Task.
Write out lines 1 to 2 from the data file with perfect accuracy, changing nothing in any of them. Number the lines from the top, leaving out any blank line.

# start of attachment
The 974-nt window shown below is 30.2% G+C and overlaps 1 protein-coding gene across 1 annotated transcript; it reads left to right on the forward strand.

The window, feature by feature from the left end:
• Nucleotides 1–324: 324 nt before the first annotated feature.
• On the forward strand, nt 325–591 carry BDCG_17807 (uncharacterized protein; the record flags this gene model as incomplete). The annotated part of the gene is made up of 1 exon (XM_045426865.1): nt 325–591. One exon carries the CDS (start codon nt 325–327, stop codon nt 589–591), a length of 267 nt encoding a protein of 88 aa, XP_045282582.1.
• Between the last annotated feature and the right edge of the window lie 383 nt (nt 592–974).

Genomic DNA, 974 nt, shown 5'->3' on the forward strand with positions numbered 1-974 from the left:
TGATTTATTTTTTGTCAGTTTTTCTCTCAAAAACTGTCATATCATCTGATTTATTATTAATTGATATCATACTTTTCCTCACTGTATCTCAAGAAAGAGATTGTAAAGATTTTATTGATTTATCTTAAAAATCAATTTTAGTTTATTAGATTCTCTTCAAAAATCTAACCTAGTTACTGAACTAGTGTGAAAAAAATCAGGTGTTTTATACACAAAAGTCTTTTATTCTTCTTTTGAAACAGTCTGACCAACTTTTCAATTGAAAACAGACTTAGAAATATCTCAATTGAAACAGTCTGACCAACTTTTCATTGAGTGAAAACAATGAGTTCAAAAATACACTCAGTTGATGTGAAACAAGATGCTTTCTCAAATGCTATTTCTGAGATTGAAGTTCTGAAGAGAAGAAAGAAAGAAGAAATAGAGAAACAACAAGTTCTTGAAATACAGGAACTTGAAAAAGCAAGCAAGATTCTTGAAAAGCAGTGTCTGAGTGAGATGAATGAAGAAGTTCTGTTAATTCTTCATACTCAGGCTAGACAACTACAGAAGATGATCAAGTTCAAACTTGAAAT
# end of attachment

The 974-nt window shown below is 30.2% G+C and overlaps 1 protein-coding gene across 1 annotated transcript; it reads left to right on the forward strand.

The window, feature by feature from the left end: